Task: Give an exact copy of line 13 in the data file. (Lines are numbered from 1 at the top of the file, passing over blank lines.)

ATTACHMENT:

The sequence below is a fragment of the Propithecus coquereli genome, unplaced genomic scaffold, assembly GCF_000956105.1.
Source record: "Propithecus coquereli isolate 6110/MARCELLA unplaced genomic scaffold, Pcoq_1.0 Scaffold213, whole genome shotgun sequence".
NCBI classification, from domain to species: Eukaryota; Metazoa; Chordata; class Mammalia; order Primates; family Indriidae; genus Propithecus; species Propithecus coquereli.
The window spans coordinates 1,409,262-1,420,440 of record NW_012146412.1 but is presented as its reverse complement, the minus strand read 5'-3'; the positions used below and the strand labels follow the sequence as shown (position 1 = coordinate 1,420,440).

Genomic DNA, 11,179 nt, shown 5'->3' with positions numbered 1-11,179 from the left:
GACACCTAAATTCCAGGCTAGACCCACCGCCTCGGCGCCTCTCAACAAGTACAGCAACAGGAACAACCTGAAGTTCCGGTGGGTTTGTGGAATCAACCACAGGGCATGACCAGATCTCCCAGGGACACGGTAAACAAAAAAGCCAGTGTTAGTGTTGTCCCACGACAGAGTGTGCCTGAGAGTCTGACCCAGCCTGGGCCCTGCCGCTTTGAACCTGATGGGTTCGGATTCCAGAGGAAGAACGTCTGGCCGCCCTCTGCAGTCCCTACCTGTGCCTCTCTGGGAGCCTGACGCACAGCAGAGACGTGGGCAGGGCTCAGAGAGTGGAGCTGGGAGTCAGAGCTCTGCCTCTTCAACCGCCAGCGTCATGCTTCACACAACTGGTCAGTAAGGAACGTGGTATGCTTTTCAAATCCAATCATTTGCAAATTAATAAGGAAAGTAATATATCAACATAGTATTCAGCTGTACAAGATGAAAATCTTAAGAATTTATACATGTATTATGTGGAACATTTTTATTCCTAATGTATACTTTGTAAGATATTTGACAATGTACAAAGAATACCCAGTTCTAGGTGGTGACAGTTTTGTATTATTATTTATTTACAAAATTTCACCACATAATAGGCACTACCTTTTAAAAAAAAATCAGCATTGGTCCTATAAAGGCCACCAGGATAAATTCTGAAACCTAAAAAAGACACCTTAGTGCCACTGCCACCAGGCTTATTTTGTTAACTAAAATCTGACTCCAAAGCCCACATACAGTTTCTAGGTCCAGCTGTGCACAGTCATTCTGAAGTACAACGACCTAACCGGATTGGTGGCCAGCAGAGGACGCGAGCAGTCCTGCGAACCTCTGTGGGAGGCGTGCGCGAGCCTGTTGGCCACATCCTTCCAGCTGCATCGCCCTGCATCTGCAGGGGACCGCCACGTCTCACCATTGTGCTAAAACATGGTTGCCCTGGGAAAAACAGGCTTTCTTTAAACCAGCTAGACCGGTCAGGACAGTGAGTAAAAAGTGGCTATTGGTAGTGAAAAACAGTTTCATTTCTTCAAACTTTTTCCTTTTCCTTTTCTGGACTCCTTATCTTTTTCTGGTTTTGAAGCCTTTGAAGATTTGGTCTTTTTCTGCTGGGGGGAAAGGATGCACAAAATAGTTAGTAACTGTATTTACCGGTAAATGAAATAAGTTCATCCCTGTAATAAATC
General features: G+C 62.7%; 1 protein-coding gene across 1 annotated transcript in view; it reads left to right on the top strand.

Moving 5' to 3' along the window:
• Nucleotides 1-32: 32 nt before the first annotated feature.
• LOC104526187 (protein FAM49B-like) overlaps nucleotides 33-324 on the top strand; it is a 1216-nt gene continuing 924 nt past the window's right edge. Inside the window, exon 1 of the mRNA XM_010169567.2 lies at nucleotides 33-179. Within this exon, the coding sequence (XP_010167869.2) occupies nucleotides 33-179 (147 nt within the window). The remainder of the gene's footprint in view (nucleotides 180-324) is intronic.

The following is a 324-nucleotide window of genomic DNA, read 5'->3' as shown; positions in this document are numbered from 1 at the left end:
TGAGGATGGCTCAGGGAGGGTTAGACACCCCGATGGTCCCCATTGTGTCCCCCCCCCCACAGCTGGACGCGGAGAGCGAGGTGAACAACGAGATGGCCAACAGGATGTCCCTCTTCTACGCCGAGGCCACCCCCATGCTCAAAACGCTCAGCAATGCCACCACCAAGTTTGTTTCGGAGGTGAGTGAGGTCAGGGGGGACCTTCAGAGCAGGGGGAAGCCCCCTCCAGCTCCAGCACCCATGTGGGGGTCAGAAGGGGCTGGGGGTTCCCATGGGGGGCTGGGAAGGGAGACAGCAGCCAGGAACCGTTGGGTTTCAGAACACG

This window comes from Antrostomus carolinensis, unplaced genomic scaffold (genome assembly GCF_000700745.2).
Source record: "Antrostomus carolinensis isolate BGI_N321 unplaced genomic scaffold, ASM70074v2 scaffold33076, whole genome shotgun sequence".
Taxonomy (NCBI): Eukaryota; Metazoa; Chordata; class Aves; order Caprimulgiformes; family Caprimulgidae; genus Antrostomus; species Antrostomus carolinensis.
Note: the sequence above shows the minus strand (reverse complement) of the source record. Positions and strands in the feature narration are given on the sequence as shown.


This window comes from Antrostomus carolinensis, unplaced genomic scaffold (genome assembly GCF_000700745.2).